So, you've decided to automate. How do you determine what part of the process to automate first? Identifying your bottlenecks is the first step in making that decision. Sorting and trimming are often the two areas that provide the most gains and the ones that most businesses will benefit from automating first. Mechanized sorting is not just easier, but it can help preserve the terpenes in your raw material because the faster you sort, the less time your material is exposed to a less controlled environment in terms of temperature and humidity. Automation helps retain the integrity of the terpenes and keeps you from losing value during processing.
A key consideration should be processing the most material while losing the least amount of value. You want to look for a machine that can sort at least 1.5 pounds per minute and does not use vibration to move product, but instead uses a conveyor system which is gentler and encourages terpene integrity.
When selecting a trimming machine, it is essential to look for a machine where all plant-touching surfaces are surgical stainless steel. Cleanability is also a big concern. All parts need to be washdown compatible and quick and easy to disassemble and re-assemble. Time spent cleaning is time not spent processing. You also want to look for a machine that uses a more gentle rolling motion to protect the delicate trichomes, rather than the more harsh end-over-end tumbling devices. Look at your ROI. If you can reduce your cost even 10% per pound processed, that's a huge savings, especially at scale.
Larger businesses will likely need to automate all trimming. In contrast, the small or medium operations will, in some cases, machine trim first and then hand-finish, especially if their focus is top-shelf craft flower.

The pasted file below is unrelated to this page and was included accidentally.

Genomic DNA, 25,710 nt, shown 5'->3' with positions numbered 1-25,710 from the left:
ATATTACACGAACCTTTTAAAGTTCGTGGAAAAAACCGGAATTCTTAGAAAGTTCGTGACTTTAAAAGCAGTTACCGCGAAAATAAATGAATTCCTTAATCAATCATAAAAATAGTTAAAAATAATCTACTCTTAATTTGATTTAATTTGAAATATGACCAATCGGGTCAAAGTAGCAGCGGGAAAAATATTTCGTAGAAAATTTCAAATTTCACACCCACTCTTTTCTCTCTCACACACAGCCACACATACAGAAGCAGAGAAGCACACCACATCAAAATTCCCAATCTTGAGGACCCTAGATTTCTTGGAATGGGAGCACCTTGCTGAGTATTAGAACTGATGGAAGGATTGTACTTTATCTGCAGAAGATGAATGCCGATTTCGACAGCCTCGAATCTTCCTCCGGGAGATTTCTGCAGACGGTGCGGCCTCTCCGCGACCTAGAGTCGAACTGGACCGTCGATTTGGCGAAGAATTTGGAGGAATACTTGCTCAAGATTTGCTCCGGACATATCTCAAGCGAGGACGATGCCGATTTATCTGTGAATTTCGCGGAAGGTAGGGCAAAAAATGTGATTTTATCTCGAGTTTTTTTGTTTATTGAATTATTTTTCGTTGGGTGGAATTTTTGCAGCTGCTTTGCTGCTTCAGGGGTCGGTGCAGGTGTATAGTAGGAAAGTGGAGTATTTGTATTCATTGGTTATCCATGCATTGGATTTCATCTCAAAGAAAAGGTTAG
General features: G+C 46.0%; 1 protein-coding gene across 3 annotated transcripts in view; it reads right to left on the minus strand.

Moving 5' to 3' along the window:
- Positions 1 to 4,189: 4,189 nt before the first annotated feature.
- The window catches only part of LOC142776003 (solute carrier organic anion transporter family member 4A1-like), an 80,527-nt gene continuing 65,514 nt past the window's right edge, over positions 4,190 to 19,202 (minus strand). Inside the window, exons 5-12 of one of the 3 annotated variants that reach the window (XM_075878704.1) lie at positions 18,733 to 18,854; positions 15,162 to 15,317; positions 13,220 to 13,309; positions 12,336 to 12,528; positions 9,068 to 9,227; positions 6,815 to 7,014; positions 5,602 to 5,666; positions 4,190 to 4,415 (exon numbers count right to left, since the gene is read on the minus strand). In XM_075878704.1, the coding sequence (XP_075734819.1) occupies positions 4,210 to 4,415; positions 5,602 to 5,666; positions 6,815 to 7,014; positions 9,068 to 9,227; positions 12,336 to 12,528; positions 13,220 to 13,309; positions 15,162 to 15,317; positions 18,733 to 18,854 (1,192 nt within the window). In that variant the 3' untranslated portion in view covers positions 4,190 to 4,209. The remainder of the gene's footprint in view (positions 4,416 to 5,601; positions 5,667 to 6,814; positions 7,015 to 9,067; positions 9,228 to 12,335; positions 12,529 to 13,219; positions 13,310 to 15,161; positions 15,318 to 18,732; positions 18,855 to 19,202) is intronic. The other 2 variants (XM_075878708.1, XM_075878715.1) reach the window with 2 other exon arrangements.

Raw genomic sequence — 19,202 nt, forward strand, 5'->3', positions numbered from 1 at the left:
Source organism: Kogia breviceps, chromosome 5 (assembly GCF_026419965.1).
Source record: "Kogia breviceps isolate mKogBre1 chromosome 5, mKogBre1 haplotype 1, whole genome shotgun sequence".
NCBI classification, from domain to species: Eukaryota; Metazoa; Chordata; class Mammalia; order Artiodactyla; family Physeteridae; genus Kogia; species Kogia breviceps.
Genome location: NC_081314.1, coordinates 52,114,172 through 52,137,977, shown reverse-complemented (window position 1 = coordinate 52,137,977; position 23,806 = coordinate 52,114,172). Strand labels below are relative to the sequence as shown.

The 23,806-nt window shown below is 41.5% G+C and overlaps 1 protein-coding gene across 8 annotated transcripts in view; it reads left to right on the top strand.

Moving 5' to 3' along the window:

The type of motor used in a machine is not often considered, but it should be. Choosing a machine with a quiet motor can enhance safety at your facility. If employees can hear each other easily, this allows quick and effective communication should a safety concern arise. Many operators have commented that noise attenuation makes a big difference in the ease of day-to-day operations.
Depending on your end products, you should look at automating after sorting and trimming. Some producers focus on the currently trendy frosted nugs or cones with kief, in which case you would look to automating extraction. If your focus is on pre-rolls, you would add an automated rolling machine.
The future of automation will be heavily systems focused. Machines will be grouped in assemblages that handle the main bottlenecks and processes that can be made more efficient for each business. The larger players will be looking for full end-to-end systems to automate every step of the process from beginning to end. The raw material will go in one end, and packaged, shelf-ready consumer products will come out the other. We will also see a fair amount of customization of large scale systems as they become more sophisticated. Operators will be able to have systems tailored to their needs. Cannabis is still a very new industry rife with exciting developments.
In the future, large scale cannabis operations will look more like the big operators in traditional agriculture. The COVID-19 crisis may have accelerated automation in the cannabis industry, but the long term benefits are the reason it is here to stay.